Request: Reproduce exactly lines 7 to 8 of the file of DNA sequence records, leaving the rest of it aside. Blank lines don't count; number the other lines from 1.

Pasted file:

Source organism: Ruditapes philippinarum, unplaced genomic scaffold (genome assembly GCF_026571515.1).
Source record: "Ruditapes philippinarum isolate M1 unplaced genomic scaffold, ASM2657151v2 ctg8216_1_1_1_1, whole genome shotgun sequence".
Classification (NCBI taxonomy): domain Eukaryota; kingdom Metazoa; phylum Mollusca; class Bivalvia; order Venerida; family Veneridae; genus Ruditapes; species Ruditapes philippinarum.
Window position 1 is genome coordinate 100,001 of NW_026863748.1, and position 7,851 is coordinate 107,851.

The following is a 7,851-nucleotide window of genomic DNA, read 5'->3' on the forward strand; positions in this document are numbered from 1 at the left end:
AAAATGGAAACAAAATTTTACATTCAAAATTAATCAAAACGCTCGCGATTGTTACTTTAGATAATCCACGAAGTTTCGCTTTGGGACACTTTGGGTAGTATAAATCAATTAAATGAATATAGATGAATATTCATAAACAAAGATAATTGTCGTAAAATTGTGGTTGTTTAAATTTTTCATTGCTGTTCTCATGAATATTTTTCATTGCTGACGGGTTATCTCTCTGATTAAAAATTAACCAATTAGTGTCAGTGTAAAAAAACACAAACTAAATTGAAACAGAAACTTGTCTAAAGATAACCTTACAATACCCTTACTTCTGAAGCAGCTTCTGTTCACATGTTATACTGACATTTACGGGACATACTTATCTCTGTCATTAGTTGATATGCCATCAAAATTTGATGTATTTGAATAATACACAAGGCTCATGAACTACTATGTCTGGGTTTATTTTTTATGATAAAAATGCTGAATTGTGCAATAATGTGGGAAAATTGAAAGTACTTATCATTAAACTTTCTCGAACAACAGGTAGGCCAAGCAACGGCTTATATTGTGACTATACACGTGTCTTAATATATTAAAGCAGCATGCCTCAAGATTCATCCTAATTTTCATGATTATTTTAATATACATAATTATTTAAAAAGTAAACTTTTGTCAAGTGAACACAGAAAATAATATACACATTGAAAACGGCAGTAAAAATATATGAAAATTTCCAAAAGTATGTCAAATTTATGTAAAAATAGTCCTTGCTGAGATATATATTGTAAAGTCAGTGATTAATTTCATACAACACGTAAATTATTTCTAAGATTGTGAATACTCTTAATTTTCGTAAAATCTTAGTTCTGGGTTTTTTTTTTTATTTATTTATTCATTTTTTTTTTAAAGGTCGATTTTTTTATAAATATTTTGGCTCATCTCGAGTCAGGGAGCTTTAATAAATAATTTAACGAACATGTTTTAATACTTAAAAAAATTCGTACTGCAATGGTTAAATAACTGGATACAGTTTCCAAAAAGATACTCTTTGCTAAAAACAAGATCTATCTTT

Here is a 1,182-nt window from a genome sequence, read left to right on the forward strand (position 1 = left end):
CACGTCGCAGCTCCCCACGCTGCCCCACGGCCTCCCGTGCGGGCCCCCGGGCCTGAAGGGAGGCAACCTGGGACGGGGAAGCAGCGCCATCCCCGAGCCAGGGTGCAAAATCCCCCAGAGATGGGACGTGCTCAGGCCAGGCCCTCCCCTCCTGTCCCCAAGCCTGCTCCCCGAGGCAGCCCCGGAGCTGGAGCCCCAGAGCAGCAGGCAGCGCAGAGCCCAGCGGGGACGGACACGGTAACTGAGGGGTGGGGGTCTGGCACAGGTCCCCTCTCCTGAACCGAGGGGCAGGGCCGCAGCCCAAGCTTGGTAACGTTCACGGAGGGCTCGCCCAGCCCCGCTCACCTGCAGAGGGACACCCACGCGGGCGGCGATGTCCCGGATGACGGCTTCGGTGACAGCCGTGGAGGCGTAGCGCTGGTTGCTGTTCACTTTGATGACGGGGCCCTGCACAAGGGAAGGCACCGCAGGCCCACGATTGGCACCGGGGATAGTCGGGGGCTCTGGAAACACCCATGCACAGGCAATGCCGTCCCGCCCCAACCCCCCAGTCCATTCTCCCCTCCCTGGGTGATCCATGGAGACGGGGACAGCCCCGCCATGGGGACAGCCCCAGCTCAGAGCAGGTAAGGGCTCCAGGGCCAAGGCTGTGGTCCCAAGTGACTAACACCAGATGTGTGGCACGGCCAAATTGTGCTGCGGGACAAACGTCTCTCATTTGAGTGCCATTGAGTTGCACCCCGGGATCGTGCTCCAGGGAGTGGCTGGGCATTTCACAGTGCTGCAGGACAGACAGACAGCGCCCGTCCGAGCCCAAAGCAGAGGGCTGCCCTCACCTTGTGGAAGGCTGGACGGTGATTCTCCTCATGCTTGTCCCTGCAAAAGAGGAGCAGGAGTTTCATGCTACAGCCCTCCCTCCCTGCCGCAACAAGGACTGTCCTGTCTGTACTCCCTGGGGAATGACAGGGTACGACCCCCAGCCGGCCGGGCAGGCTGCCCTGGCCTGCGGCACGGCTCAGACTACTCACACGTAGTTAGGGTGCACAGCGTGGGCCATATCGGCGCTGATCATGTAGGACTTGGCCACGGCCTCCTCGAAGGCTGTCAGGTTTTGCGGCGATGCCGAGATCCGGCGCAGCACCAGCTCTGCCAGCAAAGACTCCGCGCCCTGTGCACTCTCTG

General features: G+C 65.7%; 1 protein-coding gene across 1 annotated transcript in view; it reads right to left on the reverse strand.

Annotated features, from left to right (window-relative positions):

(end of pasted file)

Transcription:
Here is a 1,182-nt window from a genome sequence, read left to right on the forward strand (position 1 = left end):
CACGTCGCAGCTCCCCACGCTGCCCCACGGCCTCCCGTGCGGGCCCCCGGGCCTGAAGGGAGGCAACCTGGGACGGGGAAGCAGCGCCATCCCCGAGCCAGGGTGCAAAATCCCCCAGAGATGGGACGTGCTCAGGCCAGGCCCTCCCCTCCTGTCCCCAAGCCTGCTCCCCGAGGCAGCCCCGGAGCTGGAGCCCCAGAGCAGCAGGCAGCGCAGAGCCCAGCGGGGACGGACACGGTAACTGAGGGGTGGGGGTCTGGCACAGGTCCCCTCTCCTGAACCGAGGGGCAGGGCCGCAGCCCAAGCTTGGTAACGTTCACGGAGGGCTCGCCCAGCCCCGCTCACCTGCAGAGGGACACCCACGCGGGCGGCGATGTCCCGGATGACGGCTTCGGTGACAGCCGTGGAGGCGTAGCGCTGGTTGCTGTTCACTTTGATGACGGGGCCCTGCACAAGGGAAGGCACCGCAGGCCCACGATTGGCACCGGGGATAGTCGGGGGCTCTGGAAACACCCATGCACAGGCAATGCCGTCCCGCCCCAACCCCCCAGTCCATTCTCCCCTCCCTGGGTGATCCATGGAGACGGGGACAGCCCCGCCATGGGGACAGCCCCAGCTCAGAGCAGGTAAGGGCTCCAGGGCCAAGGCTGTGGTCCCAAGTGACTAACACCAGATGTGTGGCACGGCCAAATTGTGCTGCGGGACAAACGTCTCTCATTTGAGTGCCATTGAGTTGCACCCCGGGATCGTGCTCCAGGGAGTGGCTGGGCATTTCACAGTGCTGCAGGACAGACAGACAGCGCCCGTCCGAGCCCAAAGCAGAGGGCTGCCCTCACCTTGTGGAAGGCTGGACGGTGATTCTCCTCATGCTTGTCCCTGCAAAAGAGGAGCAGGAGTTTCATGCTACAGCCCTCCCTCCCTGCCGCAACAAGGACTGTCCTGTCTGTACTCCCTGGGGAATGACAGGGTACGACCCCCAGCCGGCCGGGCAGGCTGCCCTGGCCTGCGGCACGGCTCAGACTACTCACACGTAGTTAGGGTGCACAGCGTGGGCCATATCGGCGCTGATCATGTAGGACTTGGCCACGGCCTCCTCGAAGGCTGTCAGGTTTTGCGGCGATGCCGAGATCCGGCGCAGCACCAGCTCTGCCAGCAAAGACTCCGCGCCCTGTGCACTCTCTG